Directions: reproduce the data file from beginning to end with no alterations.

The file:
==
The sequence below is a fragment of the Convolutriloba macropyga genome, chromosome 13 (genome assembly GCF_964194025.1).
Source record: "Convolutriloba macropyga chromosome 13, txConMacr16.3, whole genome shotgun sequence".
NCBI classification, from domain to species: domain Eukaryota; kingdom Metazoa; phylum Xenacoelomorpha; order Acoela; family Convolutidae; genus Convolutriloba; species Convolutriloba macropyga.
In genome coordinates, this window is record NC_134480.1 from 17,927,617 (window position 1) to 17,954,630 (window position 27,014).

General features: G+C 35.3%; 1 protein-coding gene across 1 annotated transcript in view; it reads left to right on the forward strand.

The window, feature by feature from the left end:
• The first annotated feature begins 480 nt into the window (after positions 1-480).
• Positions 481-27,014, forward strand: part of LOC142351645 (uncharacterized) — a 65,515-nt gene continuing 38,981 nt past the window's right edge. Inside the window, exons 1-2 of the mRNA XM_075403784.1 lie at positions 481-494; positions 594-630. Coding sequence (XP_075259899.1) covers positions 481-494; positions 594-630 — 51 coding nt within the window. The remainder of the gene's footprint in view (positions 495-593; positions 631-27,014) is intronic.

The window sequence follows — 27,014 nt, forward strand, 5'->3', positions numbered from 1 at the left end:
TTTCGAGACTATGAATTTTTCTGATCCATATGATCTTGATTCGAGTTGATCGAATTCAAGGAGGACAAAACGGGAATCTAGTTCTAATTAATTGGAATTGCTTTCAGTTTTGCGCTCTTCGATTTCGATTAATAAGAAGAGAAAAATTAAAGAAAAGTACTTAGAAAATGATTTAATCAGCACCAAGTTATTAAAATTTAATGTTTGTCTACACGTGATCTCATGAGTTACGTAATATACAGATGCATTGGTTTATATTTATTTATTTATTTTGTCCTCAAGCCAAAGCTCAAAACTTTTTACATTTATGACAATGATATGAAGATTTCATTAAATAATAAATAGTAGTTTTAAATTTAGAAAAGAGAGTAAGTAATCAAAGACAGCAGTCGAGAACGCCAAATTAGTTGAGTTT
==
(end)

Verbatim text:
The sequence below is a fragment of the Convolutriloba macropyga genome, chromosome 13 (genome assembly GCF_964194025.1).
Source record: "Convolutriloba macropyga chromosome 13, txConMacr16.3, whole genome shotgun sequence".
NCBI classification, from domain to species: domain Eukaryota; kingdom Metazoa; phylum Xenacoelomorpha; order Acoela; family Convolutidae; genus Convolutriloba; species Convolutriloba macropyga.
In genome coordinates, this window is record NC_134480.1 from 17,927,617 (window position 1) to 17,954,630 (window position 27,014).

General features: G+C 35.3%; 1 protein-coding gene across 1 annotated transcript in view; it reads left to right on the forward strand.

The window, feature by feature from the left end:
• The first annotated feature begins 480 nt into the window (after positions 1-480).
• Positions 481-27,014, forward strand: part of LOC142351645 (uncharacterized) — a 65,515-nt gene continuing 38,981 nt past the window's right edge. Inside the window, exons 1-2 of the mRNA XM_075403784.1 lie at positions 481-494; positions 594-630. Coding sequence (XP_075259899.1) covers positions 481-494; positions 594-630 — 51 coding nt within the window. The remainder of the gene's footprint in view (positions 495-593; positions 631-27,014) is intronic.

The window sequence follows — 27,014 nt, forward strand, 5'->3', positions numbered from 1 at the left end:
TTTCGAGACTATGAATTTTTCTGATCCATATGATCTTGATTCGAGTTGATCGAATTCAAGGAGGACAAAACGGGAATCTAGTTCTAATTAATTGGAATTGCTTTCAGTTTTGCGCTCTTCGATTTCGATTAATAAGAAGAGAAAAATTAAAGAAAAGTACTTAGAAAATGATTTAATCAGCACCAAGTTATTAAAATTTAATGTTTGTCTACACGTGATCTCATGAGTTACGTAATATACAGATGCATTGGTTTATATTTATTTATTTATTTTGTCCTCAAGCCAAAGCTCAAAACTTTTTACATTTATGACAATGATATGAAGATTTCATTAAATAATAAATAGTAGTTTTAAATTTAGAAAAGAGAGTAAGTAATCAAAGACAGCAGTCGAGAACGCCAAATTAGTTGAGTTT